Saturday, December 27, 2014

SOUTH DAKOTA: REPTILE GARDENS, MOUNT RUSHMORE, AND CRAZY HORSE MONUMENT

We took a short trip to South Dakota in October because--well--just because. South Dakota was one of the unchecked states on my husband's Fifty States List. Honestly, I wasn't all that excited to go to South Dakota. The whole state has only 850,000 people, 3,000,000 fewer people than Los Angeles.

Besides, unlike my husband, I had been to South Dakota before. My family had driven through in 1975 and visited the three sites covered by this post. This time, Bob and I flew to Rapid City and rented a car. Our first stop was just 15 minutes from the airport.

1. REPTILE GARDENS
Unfortunately, we arrived in South Dakota a couple of days after the earliest snowfall in the state's history. Sadly, the "Gardens" part of Reptile Gardens had been drastically affected. There was substantial frost damage:
But other parts of the garden still looked pretty good:

Wednesday, December 17, 2014

LOUISVILLE, KENTUCKY, PART III: SPORTS--CHURCHILL DOWNS AND THE ALI CENTER

Louisville is a sports-loving city, well, two sports in particular: horse racing and boxing. One represents all the wealth and excesses the city can offer, and the other is a showcase of the working class struggle. One thing the two sports have in common? Grit.

I. CHURCHILL DOWNS, site of the annual Kentucky Derby, is twenty-minute bus ride from downtown.

Churchill Downs was built in 1875 by Meriwether Lewis Clark, the grandson of William Clark of the Lewis and Clark Expedition. (Hmmm...wonder where his parents got his name?) on land given to him by his uncles. Born into the upper class, M. L. Clark (known to family and friends by the rather embarrassing nickname of "Lutie") was also the founder of the Louisville Jockey Club and had a life-long interest in horse racing and breeding.
Aristides, the winner of the first Kentucky Derby in 1875

Thursday, December 11, 2014

LOUISVILLE, KENTUCKY, PART II: ART--INDOORS AND OUT

Louisville has a distinct sense of humor, evidenced by the city's street art. Standard bike racks just wouldn't fit in this city famous for its bourbon, horse racing, fried chicken, and nightlife.



Sunday, December 7, 2014

LOUISVILLE, KENTUCKY, PART I: SPLENDOR ON THE OHIO RIVER

For the last three years, I have spent eight days in Louisville, Kentucky, scoring AP English Composition exams. It's a wonderful opportunity to hone my grading skills, to assess what material needs to be better taught, to meet other English teachers, and to (last but not least) see new places on someone else's dime.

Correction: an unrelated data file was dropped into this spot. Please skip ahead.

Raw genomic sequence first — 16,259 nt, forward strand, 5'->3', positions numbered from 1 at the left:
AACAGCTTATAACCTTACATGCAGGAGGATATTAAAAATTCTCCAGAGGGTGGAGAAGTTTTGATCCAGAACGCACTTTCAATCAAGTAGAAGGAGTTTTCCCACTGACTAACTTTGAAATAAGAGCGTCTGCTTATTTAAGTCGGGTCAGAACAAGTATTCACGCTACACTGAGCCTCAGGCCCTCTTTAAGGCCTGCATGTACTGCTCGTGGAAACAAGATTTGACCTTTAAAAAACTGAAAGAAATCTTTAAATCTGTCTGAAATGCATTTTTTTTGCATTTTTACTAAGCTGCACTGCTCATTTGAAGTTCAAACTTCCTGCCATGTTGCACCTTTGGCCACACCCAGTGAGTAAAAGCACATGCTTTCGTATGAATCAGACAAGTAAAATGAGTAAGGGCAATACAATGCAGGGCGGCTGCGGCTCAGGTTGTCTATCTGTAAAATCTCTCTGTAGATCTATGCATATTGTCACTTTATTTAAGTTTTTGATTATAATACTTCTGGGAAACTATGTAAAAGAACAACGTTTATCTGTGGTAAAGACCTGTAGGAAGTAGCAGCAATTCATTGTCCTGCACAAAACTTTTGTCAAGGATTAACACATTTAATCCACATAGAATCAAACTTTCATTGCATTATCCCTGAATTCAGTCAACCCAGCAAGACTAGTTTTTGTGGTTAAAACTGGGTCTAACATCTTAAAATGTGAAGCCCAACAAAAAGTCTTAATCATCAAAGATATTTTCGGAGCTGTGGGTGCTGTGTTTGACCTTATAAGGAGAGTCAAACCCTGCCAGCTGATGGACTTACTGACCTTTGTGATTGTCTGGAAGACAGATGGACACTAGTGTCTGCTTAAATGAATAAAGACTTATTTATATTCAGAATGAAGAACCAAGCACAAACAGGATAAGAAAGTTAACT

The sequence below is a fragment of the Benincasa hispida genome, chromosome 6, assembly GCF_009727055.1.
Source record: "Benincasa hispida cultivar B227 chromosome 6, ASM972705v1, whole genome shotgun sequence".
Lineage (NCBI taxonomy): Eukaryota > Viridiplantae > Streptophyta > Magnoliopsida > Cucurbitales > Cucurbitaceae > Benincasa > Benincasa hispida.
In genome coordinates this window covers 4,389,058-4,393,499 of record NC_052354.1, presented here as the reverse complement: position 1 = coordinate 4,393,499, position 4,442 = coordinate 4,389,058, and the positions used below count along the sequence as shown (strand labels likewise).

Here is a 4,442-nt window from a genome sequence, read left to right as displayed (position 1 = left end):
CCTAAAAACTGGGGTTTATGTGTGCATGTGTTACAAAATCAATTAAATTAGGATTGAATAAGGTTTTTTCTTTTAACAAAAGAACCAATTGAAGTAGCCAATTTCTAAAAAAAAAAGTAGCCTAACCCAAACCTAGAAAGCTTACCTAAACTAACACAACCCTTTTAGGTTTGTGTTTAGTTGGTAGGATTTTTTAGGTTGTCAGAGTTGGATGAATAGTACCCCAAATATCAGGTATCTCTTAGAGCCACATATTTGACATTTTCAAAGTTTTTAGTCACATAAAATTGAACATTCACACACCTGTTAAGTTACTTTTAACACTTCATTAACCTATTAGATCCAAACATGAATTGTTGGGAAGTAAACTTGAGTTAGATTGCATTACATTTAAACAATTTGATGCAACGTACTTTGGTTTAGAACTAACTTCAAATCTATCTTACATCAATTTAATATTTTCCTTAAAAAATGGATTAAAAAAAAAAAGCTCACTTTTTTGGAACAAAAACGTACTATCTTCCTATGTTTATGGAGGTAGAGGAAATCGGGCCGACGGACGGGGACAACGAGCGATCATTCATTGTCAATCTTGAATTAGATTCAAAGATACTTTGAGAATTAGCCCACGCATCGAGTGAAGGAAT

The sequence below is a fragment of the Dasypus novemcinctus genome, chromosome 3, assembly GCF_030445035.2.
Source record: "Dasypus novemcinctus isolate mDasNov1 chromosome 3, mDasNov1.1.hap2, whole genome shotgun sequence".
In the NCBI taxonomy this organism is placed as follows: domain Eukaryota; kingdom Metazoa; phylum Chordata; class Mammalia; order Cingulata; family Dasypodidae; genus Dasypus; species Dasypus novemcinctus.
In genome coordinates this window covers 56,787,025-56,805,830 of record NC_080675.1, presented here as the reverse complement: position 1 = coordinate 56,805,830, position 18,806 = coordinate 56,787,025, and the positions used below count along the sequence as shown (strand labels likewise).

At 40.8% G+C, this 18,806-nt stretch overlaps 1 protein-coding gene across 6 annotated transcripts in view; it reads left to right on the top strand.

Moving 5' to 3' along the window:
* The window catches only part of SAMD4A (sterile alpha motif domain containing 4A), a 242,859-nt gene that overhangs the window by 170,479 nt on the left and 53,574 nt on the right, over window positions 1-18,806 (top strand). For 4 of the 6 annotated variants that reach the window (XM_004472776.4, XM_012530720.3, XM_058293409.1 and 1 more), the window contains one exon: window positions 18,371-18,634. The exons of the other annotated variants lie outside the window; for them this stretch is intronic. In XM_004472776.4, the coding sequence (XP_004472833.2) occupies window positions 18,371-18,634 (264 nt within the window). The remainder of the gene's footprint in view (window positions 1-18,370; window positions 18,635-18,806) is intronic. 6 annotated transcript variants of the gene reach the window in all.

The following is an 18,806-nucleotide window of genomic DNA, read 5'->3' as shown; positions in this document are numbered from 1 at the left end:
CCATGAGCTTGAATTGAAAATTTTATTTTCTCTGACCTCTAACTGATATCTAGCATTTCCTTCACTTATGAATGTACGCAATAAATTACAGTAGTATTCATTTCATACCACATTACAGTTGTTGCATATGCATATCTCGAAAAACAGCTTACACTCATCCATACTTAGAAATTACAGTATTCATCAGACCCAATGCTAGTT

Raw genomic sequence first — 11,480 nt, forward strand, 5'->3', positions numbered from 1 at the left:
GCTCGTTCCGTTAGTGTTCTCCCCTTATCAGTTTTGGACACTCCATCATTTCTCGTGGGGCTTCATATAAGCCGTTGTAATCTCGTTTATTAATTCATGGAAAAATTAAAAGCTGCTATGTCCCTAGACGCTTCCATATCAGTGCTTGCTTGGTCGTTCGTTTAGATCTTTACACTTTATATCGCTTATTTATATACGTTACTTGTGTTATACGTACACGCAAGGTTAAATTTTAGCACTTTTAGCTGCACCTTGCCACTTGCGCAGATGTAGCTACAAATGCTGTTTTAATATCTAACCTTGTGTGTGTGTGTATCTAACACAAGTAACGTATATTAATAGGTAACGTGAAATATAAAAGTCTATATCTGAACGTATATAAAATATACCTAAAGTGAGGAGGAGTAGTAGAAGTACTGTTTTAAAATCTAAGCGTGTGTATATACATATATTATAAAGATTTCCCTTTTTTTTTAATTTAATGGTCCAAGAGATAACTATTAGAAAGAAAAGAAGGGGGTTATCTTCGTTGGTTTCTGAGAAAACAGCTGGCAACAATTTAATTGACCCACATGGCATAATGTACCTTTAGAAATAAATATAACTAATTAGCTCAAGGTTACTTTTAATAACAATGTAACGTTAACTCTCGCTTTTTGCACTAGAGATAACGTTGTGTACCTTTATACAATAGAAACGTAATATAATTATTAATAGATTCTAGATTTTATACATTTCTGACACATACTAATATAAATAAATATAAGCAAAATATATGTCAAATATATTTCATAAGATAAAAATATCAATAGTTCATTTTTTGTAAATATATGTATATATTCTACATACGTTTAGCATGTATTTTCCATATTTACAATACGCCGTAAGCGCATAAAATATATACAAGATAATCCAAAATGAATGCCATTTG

I've fallen in love with Louisville, a city with a population of about 600,000 that retains a small-town Southern America feel and even prides itself on being "the northernmost Southern city in the United States."  It stretches along the southern bank of the Ohio River, and several picturesque bridges spanning the water connect Louisville to Indiana on the far bank.


The Belle of Louisville, the oldest operating steamboat in the United States
(she turned 100 this year)  at dock next to our hotel. We heard her gay
calliope music several times a day as she picked up and deposited her passengers.

Wednesday, December 3, 2014

BOOKS TO READ FOR A TRIP TO AFRICA

Dr. Seuss, in his inimitably profound way, wrote, "The more you read, the more things you will know. The more that you learn, the more places you'll go."  

He is SO right!

Our trip to Africa was the first time I made a conscious effort to really tie in my reading to our traveling. I had always read a few books about our various destinations, but I had certainly never read EIGHTEEN books for a single trip. My reading doubled my travel experience--at least. I will never travel the same way again!

I include all these books under my "Literary Tourism" tab at the top of the site, but for the sake of easier Google searching, I include them here as a post. Each title is linked to the post in which it is referenced or discussed.  I have at least five more books on my "To Read" list, but a new trip is in the works. I may just have to take another trip to Africa to get back to my list!


KENYA:

Flame Trees of Thika by Elspeth Huxley

No Picnic on Mount Kenya by Felice Benuzzi

Born Free by Joy Adamson

Love, Life, and Elephants by Dame Daphne Sheldrick

Henderson the Rain King by Saul Bellow

Weep Not, Child by Ngugi wa Thiong'o

Out of Africa by Isak Dinesen

West with the Night by Beryl Markham

I Married Adventure by Osa Johnson


TANZANIA:

Green Hills of Africa by Ernest Hemingway

Facing the Lion: Growing Up Maasai on the African Savanna by Joseph Lemasolai Lekuton


Half the Sky by Nicholas D. Kristoff and Sheryl WuDunn

Into Africa: The Epic Adventures of Stanley & Livingstone by Martin Dugard


GHANA:

Kofi Annan: A Man of Peace in a World of War by Stanley Meisler

Sacred Hunger by Barry Unsworth

Lose Your Mother by Saidiya Hartman

Amazing Grace: William Wilberforce and the Heroic Campaign to End Slavery by Eric Metaxas
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